They might ask why, and say they need to justify it to HR or something, so have a couple points of consideration--your interest in Y, an internship, if you do a personal website related to the business, or simply that you think it's more "appropriate."

Be friendly; it need not be adversarial. You like them, you want the job, you're going to take it anyway, you'd just like to see if you can get some more money. Obviously you're not telling them all of these things, but it's not a situation where you're going into it wanting to screw them, and they don't want to screw you, either. Screwing people is not the way to foster long term business relationships.

You can approach it with the idea that this is a relationship you are both entering into and both sides want it to be fair.
posted by A Terrible Llama at 2:22 PM on April 18, 2010

A: No.
posted by IAmBroom at 8:56 PM on April 18, 2010

Negotiating is expected in some situations. There's certainly nothing rude about negotiating in certain situations, like accepting job offers or buying cars. If you handle it maturely and are clear on what you want, and most importantly, have a good case to make, your boss has no reason to be upset. In fact he might be impressed by how you handle it. If he's offended you asked, he's unlikely to be a very good boss anyway, and I'd rather find out what I have sooner rather than later.

Employers, just like everyone else, can make it explicitly clear if an offer is non-negotiable.

If you really can't think of a good case for being paid above the mean, then that's your problem. That has nothing to do with negotiation, that has to do with preparation, or the realities of what you are worth. If you don't believe, or can't easily argue you're worth more, then don't do it.

The simple argument is you believe you are above average for the role. So what if it's entry level, there is a range of performance people will have in their first year in an entry-level role. If I felt I could argue I'd be in the top 25% of performers in that role, I'd ask for commensurate compensation (a classic HR-jargon term).

The best one resource I've read on the topic is Getting to Yes. It's not exclusively a book about jobs, but it's an easy read and gives you a framework that helps think about all kinds of negotiation.

The key concept is BANTA - Best alternative to negotiated agreement. In simple terms, how easy is it for you to walk away and do something else? Or more precisely, how good is your case for what your BANTA is. The fact that the salary is twice what you are making is irrelevant - the question is what they are paying less than what you might be paid somewhere else.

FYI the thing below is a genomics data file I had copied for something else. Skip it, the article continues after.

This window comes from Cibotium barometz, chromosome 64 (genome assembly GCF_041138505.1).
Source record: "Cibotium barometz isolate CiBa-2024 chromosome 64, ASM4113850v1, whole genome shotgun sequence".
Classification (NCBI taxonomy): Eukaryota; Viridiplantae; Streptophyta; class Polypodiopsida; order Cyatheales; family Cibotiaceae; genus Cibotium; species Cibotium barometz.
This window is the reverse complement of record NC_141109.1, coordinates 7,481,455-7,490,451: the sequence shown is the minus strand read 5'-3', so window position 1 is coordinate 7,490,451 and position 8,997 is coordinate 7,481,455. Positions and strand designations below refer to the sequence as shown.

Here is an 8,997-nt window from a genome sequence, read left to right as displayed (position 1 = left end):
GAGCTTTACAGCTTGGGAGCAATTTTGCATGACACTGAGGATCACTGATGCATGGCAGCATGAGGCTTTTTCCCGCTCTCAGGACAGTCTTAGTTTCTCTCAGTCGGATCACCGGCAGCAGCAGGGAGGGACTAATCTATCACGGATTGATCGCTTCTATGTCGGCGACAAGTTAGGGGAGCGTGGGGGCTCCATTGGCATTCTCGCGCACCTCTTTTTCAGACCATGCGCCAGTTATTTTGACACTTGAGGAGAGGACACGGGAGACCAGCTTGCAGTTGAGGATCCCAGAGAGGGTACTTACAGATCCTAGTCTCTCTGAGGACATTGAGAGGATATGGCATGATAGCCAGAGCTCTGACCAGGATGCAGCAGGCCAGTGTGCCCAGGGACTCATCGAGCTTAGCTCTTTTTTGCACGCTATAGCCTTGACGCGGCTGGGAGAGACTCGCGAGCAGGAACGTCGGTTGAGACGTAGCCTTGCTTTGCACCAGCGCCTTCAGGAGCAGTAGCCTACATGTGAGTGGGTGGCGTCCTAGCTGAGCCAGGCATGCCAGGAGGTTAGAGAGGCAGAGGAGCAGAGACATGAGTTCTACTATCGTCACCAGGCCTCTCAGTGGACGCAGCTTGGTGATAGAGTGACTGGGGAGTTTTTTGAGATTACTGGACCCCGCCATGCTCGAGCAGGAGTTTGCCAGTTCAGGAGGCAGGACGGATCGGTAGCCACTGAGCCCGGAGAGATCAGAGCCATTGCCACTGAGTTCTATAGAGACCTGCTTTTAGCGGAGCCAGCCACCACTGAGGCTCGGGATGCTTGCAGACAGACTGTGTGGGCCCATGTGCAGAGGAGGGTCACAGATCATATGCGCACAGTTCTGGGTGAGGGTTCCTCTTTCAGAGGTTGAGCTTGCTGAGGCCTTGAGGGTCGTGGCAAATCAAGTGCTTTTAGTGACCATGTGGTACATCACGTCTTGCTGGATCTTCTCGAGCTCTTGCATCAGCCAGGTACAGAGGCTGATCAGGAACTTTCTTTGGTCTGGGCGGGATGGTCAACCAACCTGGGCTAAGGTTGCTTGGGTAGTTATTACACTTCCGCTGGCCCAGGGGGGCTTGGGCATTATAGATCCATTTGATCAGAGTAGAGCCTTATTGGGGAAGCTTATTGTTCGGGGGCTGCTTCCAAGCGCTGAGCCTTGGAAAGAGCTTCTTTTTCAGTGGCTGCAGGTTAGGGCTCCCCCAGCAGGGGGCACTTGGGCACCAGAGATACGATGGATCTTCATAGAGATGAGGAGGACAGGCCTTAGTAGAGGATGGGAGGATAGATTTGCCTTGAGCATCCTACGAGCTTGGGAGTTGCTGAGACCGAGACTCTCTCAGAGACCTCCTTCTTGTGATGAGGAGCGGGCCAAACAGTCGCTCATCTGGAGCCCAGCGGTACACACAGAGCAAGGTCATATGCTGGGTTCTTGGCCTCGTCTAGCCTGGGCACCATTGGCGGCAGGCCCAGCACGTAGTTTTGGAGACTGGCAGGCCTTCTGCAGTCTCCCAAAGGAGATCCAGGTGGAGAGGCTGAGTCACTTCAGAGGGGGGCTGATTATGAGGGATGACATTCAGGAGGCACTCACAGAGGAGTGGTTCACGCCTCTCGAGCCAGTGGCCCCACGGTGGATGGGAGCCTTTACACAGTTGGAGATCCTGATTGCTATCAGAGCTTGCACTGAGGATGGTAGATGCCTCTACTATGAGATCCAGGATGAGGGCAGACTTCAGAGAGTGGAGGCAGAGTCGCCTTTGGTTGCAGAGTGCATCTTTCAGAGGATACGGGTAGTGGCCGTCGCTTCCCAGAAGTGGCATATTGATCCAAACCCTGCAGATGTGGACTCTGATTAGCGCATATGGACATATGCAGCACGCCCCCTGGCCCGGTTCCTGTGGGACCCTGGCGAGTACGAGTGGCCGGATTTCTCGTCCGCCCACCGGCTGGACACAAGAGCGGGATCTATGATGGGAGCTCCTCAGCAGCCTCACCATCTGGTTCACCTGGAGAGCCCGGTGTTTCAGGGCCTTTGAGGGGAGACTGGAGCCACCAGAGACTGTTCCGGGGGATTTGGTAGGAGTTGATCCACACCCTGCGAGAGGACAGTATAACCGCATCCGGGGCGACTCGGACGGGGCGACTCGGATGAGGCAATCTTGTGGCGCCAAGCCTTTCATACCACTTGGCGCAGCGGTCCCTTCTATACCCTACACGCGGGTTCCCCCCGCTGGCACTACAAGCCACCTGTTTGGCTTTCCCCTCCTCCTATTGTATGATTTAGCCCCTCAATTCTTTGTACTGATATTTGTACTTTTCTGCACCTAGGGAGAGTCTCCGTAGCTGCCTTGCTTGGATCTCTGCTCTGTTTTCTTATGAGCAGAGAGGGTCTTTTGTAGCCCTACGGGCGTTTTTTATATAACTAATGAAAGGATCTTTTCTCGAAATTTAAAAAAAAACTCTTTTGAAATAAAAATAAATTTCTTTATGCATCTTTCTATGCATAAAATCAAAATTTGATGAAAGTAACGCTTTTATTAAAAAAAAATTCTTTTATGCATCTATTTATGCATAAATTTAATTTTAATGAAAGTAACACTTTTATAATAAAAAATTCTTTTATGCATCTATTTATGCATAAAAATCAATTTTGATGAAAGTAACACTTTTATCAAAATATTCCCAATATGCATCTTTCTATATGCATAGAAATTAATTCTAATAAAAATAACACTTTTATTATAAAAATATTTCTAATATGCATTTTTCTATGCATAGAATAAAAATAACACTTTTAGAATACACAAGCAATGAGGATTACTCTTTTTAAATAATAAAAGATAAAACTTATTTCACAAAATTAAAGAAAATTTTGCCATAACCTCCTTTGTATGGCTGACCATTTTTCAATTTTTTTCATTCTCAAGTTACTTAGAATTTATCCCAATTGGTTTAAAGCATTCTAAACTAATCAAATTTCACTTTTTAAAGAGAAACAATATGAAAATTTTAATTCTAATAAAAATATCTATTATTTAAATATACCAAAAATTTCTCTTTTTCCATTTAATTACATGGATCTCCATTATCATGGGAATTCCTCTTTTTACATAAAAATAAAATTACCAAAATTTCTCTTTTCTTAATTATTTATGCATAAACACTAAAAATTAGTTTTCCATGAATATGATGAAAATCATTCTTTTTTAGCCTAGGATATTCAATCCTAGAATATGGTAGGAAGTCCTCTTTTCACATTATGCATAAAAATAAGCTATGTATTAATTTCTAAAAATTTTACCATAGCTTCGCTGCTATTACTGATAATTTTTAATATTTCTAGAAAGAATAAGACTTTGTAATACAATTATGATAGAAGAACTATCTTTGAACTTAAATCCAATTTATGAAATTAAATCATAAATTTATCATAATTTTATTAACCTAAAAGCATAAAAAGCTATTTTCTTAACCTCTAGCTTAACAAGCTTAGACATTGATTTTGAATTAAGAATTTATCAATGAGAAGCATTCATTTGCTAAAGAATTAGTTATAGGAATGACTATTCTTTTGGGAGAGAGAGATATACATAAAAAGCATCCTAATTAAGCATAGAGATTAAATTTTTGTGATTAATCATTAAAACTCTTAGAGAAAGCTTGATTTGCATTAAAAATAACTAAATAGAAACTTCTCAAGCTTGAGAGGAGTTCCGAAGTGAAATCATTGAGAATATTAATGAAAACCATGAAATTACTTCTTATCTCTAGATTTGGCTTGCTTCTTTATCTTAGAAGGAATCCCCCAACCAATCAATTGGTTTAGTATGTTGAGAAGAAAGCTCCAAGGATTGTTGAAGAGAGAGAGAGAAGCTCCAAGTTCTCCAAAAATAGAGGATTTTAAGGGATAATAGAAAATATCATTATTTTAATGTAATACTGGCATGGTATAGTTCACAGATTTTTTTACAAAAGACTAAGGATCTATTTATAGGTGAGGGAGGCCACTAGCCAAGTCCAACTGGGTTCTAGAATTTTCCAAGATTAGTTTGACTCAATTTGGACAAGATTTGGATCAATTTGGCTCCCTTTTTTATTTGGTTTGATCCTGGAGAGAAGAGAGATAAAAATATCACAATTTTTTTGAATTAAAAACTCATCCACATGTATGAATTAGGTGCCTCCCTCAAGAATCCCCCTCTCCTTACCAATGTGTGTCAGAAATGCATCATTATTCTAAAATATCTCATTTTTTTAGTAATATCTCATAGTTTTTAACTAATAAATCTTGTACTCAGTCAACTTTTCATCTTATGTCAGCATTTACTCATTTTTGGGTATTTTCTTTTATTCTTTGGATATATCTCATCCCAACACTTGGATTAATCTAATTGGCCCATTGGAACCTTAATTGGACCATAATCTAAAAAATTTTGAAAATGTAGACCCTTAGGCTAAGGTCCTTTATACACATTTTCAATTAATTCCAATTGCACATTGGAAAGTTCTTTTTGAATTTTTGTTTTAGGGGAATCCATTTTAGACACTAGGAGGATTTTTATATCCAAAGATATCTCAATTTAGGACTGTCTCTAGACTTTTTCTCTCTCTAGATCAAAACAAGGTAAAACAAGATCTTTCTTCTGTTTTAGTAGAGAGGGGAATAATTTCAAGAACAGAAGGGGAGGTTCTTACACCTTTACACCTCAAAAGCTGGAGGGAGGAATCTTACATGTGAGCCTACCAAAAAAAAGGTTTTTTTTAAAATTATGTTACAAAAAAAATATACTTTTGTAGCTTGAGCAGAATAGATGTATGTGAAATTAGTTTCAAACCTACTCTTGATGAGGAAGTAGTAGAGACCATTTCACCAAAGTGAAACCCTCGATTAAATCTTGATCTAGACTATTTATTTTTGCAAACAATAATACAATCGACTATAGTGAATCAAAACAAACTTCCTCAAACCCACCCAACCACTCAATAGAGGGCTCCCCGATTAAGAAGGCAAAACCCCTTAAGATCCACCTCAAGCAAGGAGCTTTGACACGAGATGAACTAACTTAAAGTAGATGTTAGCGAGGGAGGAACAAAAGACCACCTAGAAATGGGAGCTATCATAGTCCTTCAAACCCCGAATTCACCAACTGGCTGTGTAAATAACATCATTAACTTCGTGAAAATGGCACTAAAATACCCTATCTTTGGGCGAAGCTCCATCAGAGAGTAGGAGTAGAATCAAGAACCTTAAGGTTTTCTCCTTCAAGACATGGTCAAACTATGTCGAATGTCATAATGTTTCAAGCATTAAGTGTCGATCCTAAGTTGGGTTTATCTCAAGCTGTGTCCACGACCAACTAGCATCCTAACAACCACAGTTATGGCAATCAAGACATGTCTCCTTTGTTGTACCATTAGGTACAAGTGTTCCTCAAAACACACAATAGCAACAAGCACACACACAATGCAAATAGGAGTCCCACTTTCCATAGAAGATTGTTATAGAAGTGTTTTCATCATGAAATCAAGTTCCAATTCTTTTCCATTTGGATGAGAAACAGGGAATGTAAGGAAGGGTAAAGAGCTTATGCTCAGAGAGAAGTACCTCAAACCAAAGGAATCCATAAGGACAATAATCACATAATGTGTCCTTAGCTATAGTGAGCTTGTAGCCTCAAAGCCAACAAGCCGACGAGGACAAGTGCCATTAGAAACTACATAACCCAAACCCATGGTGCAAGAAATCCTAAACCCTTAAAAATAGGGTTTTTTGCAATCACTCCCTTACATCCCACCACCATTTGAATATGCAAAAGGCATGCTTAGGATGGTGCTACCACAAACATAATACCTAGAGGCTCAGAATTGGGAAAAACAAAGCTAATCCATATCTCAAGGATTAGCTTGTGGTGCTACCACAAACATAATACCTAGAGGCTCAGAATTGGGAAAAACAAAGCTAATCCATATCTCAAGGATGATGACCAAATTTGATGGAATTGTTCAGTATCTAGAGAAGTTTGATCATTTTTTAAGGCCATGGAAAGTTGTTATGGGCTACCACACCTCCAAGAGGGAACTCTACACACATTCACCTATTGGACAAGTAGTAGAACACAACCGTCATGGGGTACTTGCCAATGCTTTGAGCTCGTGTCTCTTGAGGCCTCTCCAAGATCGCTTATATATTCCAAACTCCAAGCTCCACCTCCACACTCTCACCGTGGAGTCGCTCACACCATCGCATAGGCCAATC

For example: If you had another job offer for more money, your BANTA is very strong, meaning you have lots of bargaining power. Alternatively If an alien species promised to blow up the planet if you don't take this job, you have very little bargaining power. You'd be desperate.

Another approach is to ask about bonus/raise cycles, and if that can be accelerated as terms of your contract. If you're confident you can out perform your peers, ask for an early opportunity to get a raise based on X months of working for them. If nothing else, the conversation will teach you oodles about your boss, and how bureaucratic or not the organization is.
posted by Berkun at 2:32 AM on April 19, 2010

Mod note: This is a followup from the asker.
I went ahead and called my prospective boss, expressing my positivity about the offer I received and looking forward to the chance to working together, but I mentioned that the base salary was a bit low compared to the responsibilities of the position and the average salaries in the market. Finally I asked, "Does the company have any room to negotiate?" My prospective boss said that he'd have to consult HR, and that he couldn't guarantee anything due to there being a set salary band for the position, but I made sure to end things on a positive note. One day later, I received notification that they decided to raise the offered base salary by 10%, and I accepted! Although I was wary about seeing any results, given the still-soft economy and the entry-level nature of the position, I'm glad I decided to negotiate. Thanks to all of those who encouraged me to do so.
posted by cortex (staff) at 6:43 AM on April 20, 2010 [2 favorites]

Yay for anonymous!
posted by A Terrible Llama at 1:57 PM on April 20, 2010